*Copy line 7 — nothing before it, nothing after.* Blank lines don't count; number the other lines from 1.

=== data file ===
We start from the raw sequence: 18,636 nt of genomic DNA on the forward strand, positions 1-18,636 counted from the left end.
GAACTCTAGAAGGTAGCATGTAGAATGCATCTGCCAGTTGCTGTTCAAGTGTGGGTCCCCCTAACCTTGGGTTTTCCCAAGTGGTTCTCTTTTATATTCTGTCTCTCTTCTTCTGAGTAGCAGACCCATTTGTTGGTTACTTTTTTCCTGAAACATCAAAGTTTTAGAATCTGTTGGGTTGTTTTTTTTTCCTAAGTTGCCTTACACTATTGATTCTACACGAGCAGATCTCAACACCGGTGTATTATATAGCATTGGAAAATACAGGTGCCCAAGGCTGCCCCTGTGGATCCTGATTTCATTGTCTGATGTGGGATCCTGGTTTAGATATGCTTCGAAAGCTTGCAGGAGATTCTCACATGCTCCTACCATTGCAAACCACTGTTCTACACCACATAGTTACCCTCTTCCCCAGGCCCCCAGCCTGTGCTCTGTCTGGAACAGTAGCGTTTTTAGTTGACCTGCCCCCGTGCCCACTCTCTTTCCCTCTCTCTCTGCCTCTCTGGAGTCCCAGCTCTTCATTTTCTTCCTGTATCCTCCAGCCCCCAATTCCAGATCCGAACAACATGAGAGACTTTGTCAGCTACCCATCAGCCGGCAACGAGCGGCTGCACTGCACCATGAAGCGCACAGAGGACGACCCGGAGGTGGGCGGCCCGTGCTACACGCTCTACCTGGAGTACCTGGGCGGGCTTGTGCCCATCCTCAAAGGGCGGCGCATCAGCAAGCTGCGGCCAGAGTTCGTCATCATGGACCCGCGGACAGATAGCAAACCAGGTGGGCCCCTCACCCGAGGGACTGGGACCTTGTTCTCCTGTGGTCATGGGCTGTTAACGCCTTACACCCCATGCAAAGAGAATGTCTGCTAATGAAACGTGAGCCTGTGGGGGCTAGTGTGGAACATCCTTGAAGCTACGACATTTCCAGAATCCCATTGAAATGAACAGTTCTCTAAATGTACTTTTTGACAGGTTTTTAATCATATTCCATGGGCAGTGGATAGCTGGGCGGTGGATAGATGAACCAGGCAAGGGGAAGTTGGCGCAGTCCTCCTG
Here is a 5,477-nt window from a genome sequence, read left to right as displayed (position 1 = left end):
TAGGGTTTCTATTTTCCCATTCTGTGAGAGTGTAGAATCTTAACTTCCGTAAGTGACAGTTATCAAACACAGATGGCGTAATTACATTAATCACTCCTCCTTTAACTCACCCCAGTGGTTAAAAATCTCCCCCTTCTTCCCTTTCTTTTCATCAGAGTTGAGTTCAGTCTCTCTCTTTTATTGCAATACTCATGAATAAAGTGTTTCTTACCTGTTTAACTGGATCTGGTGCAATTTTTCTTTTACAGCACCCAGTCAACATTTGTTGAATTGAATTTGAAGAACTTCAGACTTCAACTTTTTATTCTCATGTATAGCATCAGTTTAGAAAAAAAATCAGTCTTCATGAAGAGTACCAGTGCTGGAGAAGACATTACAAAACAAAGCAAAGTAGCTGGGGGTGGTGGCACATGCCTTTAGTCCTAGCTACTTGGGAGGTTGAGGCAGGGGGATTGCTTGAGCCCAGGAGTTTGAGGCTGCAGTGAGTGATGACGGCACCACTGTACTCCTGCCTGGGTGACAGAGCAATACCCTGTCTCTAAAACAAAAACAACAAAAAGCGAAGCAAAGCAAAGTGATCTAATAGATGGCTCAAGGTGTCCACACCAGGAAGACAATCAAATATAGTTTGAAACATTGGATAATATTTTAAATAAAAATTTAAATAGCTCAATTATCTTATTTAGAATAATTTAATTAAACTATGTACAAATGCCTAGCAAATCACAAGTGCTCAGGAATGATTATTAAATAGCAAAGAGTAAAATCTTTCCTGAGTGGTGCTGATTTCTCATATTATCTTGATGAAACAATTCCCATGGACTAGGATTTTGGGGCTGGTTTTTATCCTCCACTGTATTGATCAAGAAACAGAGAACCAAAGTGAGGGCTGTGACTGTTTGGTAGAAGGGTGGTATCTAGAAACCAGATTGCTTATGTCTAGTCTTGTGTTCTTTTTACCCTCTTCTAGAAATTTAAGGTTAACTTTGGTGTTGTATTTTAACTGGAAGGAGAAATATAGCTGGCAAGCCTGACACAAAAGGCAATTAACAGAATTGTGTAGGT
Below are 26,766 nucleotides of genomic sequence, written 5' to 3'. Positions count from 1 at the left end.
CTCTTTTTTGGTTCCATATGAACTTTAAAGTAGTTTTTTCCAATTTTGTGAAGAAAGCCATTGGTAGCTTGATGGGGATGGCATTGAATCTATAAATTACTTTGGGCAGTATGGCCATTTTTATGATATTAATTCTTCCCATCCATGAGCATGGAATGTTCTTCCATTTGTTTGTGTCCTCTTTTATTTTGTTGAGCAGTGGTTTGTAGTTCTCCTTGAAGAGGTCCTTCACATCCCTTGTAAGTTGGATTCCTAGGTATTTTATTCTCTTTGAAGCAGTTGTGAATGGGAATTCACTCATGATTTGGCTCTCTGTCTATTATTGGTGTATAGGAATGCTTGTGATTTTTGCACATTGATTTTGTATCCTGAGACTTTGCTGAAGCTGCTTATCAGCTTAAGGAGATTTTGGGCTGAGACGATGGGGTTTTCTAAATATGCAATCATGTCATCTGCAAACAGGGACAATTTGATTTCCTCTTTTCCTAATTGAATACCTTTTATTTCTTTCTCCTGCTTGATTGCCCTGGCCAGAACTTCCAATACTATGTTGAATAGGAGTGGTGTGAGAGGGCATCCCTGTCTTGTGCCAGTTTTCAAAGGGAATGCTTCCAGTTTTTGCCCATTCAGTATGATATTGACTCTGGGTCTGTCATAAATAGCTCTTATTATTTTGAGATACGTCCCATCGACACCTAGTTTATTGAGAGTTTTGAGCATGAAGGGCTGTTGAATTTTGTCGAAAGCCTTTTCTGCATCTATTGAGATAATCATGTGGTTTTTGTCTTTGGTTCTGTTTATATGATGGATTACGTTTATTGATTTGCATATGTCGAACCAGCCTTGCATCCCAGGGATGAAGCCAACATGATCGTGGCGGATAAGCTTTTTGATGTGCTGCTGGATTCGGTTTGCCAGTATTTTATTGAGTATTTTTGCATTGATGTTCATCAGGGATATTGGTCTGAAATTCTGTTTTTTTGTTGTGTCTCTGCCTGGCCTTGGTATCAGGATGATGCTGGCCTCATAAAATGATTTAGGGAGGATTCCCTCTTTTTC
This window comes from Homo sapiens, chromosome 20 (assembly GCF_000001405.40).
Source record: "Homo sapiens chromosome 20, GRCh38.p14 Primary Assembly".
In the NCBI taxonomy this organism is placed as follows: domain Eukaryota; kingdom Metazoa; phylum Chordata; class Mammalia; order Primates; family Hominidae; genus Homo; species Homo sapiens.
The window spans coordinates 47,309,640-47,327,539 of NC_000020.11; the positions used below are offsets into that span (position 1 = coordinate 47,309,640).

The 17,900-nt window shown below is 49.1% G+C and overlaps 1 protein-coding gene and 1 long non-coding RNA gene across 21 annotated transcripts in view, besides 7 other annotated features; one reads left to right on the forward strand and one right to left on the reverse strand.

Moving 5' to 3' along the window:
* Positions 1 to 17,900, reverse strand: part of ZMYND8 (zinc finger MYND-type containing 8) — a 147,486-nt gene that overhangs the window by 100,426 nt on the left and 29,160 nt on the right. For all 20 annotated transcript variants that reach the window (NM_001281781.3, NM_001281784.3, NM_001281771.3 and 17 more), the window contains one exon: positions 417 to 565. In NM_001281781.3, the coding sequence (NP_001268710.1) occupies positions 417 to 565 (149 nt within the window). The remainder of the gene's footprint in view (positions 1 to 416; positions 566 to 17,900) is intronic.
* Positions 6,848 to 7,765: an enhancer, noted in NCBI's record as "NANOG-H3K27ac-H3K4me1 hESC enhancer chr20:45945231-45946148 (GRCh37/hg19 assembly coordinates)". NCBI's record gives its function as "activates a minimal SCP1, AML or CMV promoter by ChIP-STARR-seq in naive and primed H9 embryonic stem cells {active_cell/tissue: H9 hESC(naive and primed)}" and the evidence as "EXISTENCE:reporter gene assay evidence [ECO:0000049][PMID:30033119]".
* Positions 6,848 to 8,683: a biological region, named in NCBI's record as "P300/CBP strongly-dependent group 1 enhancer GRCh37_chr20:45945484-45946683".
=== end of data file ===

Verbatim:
This window comes from Homo sapiens, chromosome 20 (assembly GCF_000001405.40).